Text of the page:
OBJECTIVE: To report the first case of pathologically confirmed myocarditis in a patient receiving treatment with lenalidomide for non-Hodgkin's lymphoma.
CASE SUMMARY: An 85-year-old woman with recurrent follicular lymphoma was treated with lenalidomide 10 mg daily and low-dose dexamethasone 8 mg once weekly in a clinical trial. She had a past medical history of hypertension and breast cancer. Within 17 days of starting lenalidomide and dexamethasone, she developed symptoms and signs of congestive heart failure. Despite aggressive supportive care, she had progressive and refractory multiorgan failure and died. Postmortem examination of the heart confirmed the absence of coronary artery disease, and histopathological examination of the myocardium revealed a diffuse lymphocytic/eosinophilic inflammatory infiltrate with associated acute and chronic myocardial injury affecting all 4 chambers of the heart, consistent with myocarditis.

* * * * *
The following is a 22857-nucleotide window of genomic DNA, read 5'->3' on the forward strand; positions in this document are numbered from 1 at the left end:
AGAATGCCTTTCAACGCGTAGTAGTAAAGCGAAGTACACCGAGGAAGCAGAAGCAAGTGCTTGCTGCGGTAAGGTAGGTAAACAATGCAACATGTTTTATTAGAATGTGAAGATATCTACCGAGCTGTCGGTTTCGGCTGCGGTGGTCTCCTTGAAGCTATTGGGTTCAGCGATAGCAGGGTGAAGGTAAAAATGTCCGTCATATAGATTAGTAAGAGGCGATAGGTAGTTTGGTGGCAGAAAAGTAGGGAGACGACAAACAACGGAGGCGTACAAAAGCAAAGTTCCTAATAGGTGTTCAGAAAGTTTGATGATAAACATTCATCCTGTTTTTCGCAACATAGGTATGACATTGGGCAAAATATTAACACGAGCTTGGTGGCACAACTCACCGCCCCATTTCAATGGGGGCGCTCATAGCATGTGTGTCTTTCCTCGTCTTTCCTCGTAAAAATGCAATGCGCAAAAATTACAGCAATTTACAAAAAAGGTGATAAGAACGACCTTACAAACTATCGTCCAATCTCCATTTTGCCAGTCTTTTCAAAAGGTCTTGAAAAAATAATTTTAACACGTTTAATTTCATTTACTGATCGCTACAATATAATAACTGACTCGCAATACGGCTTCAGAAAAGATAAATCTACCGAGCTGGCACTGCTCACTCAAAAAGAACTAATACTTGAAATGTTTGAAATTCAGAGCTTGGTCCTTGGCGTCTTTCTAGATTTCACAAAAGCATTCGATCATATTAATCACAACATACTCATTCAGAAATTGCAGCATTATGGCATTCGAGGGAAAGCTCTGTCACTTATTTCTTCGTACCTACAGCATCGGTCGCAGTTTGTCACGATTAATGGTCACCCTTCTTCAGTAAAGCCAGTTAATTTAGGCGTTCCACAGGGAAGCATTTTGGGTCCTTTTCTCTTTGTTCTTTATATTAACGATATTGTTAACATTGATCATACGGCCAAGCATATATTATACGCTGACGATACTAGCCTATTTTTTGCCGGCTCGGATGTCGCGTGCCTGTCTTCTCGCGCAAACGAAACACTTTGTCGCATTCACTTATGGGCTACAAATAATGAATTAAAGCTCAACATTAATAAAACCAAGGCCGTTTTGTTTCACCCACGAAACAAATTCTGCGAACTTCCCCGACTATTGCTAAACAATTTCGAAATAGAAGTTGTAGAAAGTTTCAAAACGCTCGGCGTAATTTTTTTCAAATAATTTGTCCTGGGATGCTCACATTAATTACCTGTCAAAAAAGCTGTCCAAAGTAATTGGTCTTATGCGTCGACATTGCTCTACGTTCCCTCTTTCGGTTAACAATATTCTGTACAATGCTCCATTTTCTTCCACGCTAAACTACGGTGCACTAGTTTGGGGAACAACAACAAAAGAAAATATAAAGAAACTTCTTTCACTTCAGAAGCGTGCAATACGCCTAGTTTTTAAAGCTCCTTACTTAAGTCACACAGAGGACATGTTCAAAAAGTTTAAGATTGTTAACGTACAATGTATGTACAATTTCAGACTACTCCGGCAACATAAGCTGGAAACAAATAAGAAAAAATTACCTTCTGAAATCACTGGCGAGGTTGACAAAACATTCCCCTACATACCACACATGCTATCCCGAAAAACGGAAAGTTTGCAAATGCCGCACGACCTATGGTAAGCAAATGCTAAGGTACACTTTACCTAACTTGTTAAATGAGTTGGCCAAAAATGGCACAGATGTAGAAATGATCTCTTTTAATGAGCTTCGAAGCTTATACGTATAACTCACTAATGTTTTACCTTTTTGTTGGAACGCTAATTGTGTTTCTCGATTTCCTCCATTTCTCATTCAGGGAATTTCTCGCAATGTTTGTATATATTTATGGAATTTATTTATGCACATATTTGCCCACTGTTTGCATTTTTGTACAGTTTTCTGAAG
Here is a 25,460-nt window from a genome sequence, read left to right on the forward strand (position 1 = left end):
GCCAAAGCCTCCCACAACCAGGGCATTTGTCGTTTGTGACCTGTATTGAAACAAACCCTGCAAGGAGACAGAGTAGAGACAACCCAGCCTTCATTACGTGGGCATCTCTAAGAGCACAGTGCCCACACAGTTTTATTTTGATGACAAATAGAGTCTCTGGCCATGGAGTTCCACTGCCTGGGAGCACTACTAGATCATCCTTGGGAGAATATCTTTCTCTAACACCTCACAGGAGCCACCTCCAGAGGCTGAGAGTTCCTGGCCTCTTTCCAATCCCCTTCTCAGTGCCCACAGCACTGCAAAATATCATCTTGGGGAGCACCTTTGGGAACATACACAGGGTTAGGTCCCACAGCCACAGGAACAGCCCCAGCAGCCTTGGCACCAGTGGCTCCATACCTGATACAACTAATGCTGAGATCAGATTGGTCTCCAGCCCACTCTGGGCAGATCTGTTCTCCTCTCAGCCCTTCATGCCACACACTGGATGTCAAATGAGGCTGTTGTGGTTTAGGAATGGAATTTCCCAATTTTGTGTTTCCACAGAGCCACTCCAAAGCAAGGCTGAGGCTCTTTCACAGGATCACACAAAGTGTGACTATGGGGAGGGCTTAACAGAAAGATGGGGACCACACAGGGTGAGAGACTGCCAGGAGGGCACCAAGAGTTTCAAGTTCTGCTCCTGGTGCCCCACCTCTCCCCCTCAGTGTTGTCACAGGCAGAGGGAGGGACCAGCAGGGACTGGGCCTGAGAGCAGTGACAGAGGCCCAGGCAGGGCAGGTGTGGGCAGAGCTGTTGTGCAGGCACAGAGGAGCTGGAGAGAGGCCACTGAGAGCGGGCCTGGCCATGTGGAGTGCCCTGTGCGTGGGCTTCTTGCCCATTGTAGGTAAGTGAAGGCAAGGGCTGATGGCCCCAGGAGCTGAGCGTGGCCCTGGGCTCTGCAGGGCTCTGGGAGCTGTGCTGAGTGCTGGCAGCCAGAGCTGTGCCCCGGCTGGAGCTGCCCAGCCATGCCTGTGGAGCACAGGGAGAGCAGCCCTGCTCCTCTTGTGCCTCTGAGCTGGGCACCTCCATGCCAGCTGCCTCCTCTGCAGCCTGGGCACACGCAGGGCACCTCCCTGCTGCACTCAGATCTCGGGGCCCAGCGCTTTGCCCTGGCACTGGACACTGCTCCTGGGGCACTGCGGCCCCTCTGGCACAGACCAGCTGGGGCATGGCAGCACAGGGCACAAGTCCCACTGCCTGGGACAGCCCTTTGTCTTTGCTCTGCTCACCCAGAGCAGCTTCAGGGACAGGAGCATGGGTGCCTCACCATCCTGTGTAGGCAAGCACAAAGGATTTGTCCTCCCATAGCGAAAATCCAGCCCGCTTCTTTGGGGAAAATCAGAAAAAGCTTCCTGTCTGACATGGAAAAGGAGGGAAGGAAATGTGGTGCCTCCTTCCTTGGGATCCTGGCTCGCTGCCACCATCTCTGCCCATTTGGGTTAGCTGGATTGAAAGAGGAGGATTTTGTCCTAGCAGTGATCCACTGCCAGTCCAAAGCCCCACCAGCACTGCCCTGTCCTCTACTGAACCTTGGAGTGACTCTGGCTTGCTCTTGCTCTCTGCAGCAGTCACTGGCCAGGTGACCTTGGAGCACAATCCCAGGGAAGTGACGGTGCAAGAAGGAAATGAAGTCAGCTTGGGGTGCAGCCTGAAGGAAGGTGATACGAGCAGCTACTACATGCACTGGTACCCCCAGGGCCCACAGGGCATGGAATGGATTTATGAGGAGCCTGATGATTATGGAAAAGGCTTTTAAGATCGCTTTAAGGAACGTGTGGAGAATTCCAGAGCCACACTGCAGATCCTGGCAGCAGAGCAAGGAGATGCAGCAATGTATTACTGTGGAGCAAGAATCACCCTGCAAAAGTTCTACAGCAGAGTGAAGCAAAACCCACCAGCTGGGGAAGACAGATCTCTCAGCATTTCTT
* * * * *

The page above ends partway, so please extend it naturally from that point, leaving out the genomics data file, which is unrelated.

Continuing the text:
DISCUSSION: Lenalidomide is an immunomodulatory agent derived from thalidomide and is approved for the treatment of multiple myeloma and myelodysplastic syndromes. The efficacy of lenalidomide has been reported in B-cell malignancies. Common toxicities are myelosuppression, fatigue, diarrhea, skin rash, venous thromboembolism, peripheral neuropathy, and tumor flare reaction. Cardiovascular toxicity has been limited to atrial fibrillation and an increased risk for venous thromboembolism. Autoimmune hemolytic anemia, pneumonitis, and dermatitis have been described with lenalidomide. We propose an immunological mechanism for myocarditis based on the predominantly T-cell infiltration of the myocardium.
CONCLUSIONS: Our findings suggest that lenalidomide may be a cause of drug-induced myocarditis. When patients treated with lenalidomide present with signs and symptoms of heart failure in the absence of other obvious causes, lenalidomide hypersensitivity should be considered in the differential diagnosis and a myocardial biopsy should be considered when other common causes of heart failure have been excluded. A reasonable management approach is drug discontinuation and early institution of corticosteroid therapy. An objective causality assessment, using the Naranjo probability scale, revealed that the adverse drug event was probable.
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